Papers reveal plans of foes of gay marriage
Group accused of ‘ugly politics’
Gay-rights groups are trumpeting the disclosure of internal strategic and financial documents written three years ago by their most formidable opponent in the gay-marriage battle.
One of the National Organization of Marriage’s strategic plans was to “drive a wedge between gays and blacks — two key Democratic constituencies,” over the issue of gay marriage as a civil right, the Human Rights Campaign said.
NOM also was amassing “huge coffers” of money to fund “phony ‘research,’ “even as it tried to push “the false notion that Americans are under attack” from gay marriage, HRC said. The group further called for President Obama to be exposed “as a social radical,” and that Hispanics should be encouraged to adopt man-woman marriage as “a key badge of Latino identity.”
“With the veil lifted, Americans everywhere can now see the ugly politics that the National Organization for Marriage” traffics in every day, said HRC President Joe Solmonese. HRC was first to post NOM’S 2009 materials after they were unsealed in U.S. District Court in Maine this week.
NOM President Brian Brown on Tuesday stood behind the documents, saying they prove that NOM and its allies “proudly bring together people of different races, creeds and colors to fight for our most fundamental institution: marriage.”
Mr. Brown says some sections of the disclosed documents could have been written better, “but the reality is that everyone knows what we’re saying is true: that the Democratic Party is now waging war on African-americans who believe that marriage is the union of a man and a woman.” As a result, NOM has “supported plenty of Democrats who stood up against the party” on gay marriage, he added.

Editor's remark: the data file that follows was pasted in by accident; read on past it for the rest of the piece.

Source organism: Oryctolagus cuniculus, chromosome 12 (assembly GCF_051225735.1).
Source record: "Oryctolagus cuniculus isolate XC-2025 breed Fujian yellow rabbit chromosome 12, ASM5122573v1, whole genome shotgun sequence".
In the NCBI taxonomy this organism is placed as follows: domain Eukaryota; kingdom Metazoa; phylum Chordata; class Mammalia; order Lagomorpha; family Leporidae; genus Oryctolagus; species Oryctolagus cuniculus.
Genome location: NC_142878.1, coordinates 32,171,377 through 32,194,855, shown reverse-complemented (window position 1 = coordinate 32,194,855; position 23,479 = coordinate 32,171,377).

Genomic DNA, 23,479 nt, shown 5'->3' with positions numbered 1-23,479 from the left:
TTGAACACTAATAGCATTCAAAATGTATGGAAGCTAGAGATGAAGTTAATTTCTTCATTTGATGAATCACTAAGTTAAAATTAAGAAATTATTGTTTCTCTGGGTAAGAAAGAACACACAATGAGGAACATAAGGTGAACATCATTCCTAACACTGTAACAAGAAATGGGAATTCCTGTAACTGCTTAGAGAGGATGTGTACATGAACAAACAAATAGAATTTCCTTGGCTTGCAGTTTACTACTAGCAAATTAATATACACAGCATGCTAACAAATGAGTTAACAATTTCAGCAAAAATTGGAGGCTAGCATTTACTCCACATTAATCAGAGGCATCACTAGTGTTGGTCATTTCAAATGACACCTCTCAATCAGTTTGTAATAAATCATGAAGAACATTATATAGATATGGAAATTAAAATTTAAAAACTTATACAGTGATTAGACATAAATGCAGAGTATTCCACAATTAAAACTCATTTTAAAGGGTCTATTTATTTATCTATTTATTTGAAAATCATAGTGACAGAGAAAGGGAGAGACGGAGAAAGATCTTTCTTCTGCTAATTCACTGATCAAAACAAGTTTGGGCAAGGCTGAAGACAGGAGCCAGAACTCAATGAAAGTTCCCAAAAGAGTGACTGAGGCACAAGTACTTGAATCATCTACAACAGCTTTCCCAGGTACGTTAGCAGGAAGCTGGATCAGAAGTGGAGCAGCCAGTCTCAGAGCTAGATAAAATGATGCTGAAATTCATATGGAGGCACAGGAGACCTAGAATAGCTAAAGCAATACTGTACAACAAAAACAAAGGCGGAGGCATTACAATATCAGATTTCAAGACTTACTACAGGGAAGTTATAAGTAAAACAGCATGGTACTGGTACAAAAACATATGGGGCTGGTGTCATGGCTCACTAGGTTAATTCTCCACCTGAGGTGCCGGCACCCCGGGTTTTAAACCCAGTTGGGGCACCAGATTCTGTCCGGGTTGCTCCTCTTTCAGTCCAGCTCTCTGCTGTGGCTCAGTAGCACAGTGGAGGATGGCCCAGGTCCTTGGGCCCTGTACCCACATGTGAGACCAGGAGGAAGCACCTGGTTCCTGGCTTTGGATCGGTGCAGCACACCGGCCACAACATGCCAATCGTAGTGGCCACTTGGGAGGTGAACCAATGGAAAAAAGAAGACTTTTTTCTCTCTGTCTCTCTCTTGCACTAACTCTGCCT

The outcry over the documents is “a tempest in a teapot,” said NOM co-founder Maggie Gallagher.
“It must be a very slow news day . . . if an organizational document that’s three years old and lays out what we were going to do three years ago has become front-page news,” she said.
Gay-rights groups are “claiming we’re racist because we reach out to African-americans and Latinos . . . who care about the biblical understanding of marriage,” said Ms. Gallagher, an author and syndicated columnist.
“One of the reasons we’ve been successful in reaching out to the black church in Maryland, or to spokespeople like Rev. Sen. [Ruben] Diaz in New York, is because, for us, it’s not about Democrats and Republicans. It’s about working with people across party lines who will support marriage,” she said.
NOM, founded in 2007 to oppose same- sex marriage in states, is involved in this year’s battles in Maine, Maryland, North Carolina, Minnesota and Washington state.
The newly unsealed NOM documents are part of a federal lawsuit in which NOM and Maine state officials are fighting over whether NOM has to comply with state campaign-disclosure laws.
In 2009, NOM spent about $2 million to defeat Maine’s nascent gay-marriage law; Maine voters chose to keep man-woman unions by a vote of 53 percent to 47 percent. Supporters of gay marriage in Maine have revived the issue and placed a measure to legalize gay marriage on the November ballot.
The NOM documents do not identify its individual donors — a goal of gay activist and presidential candidate Fred Karger, who triggered the Maine lawsuit in 2009 when he filed a complaint over NOM’S nondisclosure of its donors.
However, the release of the 2009 NOM strategy and fundraising documents is “much better than who the donors are,” said Mr. Karger. NOM is “very devious, and we’re finally getting a glimpse of how they operate,” he said.